Sickle Cell Disease in Children
The SLUCare Physician Group specialists in the hematology-oncology division at SSM Health Cardinal Glennon Children’s Hospital provide expert diagnosis, treatment and long-term support for children with all types of sickle cell disease. Our goal is to respond to your child’s periodic episodes of pain, while offering preventative treatment to help them manage their condition and live a full life.
Diagnosing Sickle Cell Disease
Sickle cell disease is an inherited condition where red blood cells can become rigid, sticky and often shaped like a crescent moon, or sickle. Normal red blood cells are round and flexible, like the letter O, and can move easily through blood vessels. When sickle cells cluster together, they block the flow of healthy, oxygen-carrying blood, which can lead to extreme pain, damage to a child’s body tissues and organs, and severe anemia.
In the US, sickle cell anemia affects about 100,000 people and one out of every 365 births among African Americans. It primarily affects children of African descent, Hispanics of Caribbean ancestry and children of Middle-Eastern and Indian descent.
Early detection of sickle cell disease is key in preventing painful complications. Our sickle cell disease experts have the ability to diagnose the conditions in an unborn baby. We can also screen for the sickle cell trait in newborns, in addition to examining your family history and blood tests to confirm a diagnosis. While the disorder is usually diagnosed in a child’s infancy, seek emergency medical care if your child experiences common symptoms of the disease, including:
- Episodes of pain
- Painful swelling of hands and feet
- Abdominal swelling
- Yellow tint in the skin or whites of the eyes
- Pale skin or nail beds
- Signs or symptoms of stroke
- One-sided paralysis or weakness in the face, arms or legs
- Trouble walking or talking
- Sudden vision problems or unexplained numbness
If your child is experiencing any of the above, call 911 or your local emergency number immediately.
Treating Your Child’s Sickle Cell Disease
With a focus on quality of life, we treat various types of sickle cell diseases, including:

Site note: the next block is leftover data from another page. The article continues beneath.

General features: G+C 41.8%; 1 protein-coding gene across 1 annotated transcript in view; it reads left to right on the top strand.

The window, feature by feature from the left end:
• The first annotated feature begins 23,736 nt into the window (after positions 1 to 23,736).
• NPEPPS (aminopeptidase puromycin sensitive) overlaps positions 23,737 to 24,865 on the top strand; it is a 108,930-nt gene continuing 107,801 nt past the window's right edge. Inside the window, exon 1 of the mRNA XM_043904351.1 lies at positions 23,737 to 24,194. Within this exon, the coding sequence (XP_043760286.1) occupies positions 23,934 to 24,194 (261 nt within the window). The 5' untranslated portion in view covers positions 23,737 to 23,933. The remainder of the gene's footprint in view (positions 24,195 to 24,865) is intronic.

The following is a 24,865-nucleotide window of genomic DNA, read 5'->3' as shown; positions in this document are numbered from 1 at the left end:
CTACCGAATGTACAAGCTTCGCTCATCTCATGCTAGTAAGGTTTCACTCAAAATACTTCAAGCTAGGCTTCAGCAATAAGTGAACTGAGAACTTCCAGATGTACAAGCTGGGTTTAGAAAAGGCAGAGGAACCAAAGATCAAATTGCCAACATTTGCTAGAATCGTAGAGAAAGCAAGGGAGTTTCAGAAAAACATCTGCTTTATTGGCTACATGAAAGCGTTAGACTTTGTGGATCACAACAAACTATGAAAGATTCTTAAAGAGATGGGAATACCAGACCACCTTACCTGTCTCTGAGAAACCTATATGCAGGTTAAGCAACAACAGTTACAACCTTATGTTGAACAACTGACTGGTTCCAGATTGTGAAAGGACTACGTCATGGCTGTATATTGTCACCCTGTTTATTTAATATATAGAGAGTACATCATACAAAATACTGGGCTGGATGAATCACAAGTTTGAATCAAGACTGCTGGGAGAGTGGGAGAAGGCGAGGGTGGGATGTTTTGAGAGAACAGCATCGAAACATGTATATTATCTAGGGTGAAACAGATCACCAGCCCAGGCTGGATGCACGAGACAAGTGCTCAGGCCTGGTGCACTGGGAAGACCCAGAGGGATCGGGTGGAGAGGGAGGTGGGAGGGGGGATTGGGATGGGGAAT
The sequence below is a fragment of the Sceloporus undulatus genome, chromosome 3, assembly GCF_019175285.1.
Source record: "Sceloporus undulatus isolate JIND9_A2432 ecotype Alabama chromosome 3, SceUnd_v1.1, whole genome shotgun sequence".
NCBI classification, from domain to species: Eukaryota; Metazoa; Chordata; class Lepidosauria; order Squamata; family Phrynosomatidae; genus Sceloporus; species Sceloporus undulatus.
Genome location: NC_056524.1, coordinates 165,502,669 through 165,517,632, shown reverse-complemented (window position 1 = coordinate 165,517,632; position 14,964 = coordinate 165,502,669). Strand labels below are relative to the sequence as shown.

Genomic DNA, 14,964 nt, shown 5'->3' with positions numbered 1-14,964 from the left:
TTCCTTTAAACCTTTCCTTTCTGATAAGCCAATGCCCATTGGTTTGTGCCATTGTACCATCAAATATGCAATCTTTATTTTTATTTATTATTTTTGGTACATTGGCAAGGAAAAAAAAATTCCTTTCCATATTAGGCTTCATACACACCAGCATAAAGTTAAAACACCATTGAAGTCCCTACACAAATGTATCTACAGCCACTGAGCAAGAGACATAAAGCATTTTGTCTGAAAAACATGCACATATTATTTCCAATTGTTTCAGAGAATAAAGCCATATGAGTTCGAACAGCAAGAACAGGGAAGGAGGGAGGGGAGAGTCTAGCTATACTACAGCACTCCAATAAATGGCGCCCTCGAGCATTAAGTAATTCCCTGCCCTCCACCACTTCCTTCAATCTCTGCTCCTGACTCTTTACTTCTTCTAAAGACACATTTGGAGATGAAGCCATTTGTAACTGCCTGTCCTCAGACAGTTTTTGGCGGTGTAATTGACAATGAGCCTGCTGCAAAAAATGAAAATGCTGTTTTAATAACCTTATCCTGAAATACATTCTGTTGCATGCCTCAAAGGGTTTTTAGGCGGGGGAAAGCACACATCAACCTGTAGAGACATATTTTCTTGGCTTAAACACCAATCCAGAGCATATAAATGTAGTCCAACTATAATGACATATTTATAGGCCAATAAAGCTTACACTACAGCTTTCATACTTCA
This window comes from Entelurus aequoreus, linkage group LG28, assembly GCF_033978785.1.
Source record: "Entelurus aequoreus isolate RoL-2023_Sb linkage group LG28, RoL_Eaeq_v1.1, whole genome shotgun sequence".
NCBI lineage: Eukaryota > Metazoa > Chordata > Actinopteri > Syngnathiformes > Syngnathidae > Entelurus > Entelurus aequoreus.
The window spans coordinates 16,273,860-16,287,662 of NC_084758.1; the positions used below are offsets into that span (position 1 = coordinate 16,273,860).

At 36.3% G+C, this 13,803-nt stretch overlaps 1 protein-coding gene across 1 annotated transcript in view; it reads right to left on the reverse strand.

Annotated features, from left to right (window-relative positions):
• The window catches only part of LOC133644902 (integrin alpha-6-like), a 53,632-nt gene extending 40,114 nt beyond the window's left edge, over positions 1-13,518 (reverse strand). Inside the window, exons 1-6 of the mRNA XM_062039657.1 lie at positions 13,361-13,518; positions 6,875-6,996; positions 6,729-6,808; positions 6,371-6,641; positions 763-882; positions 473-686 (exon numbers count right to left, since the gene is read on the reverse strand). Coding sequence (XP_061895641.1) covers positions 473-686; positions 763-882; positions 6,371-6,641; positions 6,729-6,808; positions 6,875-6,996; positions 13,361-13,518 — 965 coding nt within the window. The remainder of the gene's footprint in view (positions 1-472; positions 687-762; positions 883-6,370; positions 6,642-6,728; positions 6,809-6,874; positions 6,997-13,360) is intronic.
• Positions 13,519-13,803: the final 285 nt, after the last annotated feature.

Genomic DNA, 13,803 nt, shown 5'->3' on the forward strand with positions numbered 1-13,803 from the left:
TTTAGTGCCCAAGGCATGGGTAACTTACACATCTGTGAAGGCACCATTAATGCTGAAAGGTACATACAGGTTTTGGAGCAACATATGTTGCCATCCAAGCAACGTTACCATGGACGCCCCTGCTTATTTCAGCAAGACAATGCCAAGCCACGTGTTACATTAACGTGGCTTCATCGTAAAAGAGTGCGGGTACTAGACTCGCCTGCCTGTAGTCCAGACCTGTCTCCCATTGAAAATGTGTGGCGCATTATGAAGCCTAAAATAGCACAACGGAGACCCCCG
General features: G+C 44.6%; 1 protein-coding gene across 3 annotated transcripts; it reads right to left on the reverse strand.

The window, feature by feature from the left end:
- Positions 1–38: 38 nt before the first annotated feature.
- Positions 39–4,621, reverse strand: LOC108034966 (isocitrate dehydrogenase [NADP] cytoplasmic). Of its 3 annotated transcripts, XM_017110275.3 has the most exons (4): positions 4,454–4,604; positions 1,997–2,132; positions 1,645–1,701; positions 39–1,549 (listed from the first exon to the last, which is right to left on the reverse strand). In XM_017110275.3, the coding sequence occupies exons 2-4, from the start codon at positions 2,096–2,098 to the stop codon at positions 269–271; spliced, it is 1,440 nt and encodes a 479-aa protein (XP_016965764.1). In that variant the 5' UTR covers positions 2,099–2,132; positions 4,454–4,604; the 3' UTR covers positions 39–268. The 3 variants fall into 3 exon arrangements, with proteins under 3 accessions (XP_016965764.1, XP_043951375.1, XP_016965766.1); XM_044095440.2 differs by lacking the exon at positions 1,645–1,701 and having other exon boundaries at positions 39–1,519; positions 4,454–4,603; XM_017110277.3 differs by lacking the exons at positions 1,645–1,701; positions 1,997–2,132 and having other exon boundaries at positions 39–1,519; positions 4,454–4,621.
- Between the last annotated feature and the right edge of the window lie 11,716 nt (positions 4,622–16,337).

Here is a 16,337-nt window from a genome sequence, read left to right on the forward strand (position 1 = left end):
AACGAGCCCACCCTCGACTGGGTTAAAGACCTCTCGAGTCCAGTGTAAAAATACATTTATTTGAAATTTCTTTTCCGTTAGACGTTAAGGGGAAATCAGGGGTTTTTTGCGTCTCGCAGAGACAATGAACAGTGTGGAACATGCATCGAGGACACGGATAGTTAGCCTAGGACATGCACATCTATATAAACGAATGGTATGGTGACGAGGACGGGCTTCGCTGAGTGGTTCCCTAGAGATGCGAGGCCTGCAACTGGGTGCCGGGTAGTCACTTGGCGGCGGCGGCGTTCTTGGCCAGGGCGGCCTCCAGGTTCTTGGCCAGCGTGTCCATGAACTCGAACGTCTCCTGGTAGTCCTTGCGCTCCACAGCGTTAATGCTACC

- Sickle cell anemia (HbSS)
- Sickle cell with hemoglobin C disease (HbSC)
- Hemoglobin S-beta-thalassemia
- Other, less common compound forms, including HbSD, HbSO and HbSE
Working closely with you and your child, we provide a full spectrum of care at every age, all while helping you navigate treatment. Your child’s treatment options may include:
- Use of penicillin to reduce infections
- Completion of sickle cell-specific vaccinations
- Monitoring for fevers and possible bacterial infections
- Hydroxyurea medication
- Blood transfusions to treat severe anemia and reduce the chances of stroke
- Iron chelation to prevent iron toxicity-related to chronic or recurrent blood transfusions
- Stem cell transplantation
If your child is suffering from sickle cell disease, we are here to provide specialized care. Sickle cell disease doesn’t just affect the blood, but can potentially threaten nearly every major organ in the body, including the kidneys, lungs and brain. We coordinate your child’s care, working with specialty physicians as needed. Our multidisciplinary approach to monitoring your child’s health reduces the impact of the disease and helps us respond to acute situations.
Designated Sickle Cell Center
New treatments for sickle cell disease are improving life expectancy and quality of life. As a designated sickle cell center in both Missouri and Illinois, Cardinal Glennon Children's Hospital has access to some of the most advanced treatments available. Your child will benefit from innovative research and a continued focus on improving the health of those with this disease.
With the right care, children with sickle cell disease can grow to be healthy adults. To learn more about our services, or to schedule an appointment with our team, please contact The Costas Center at 314-268-4000.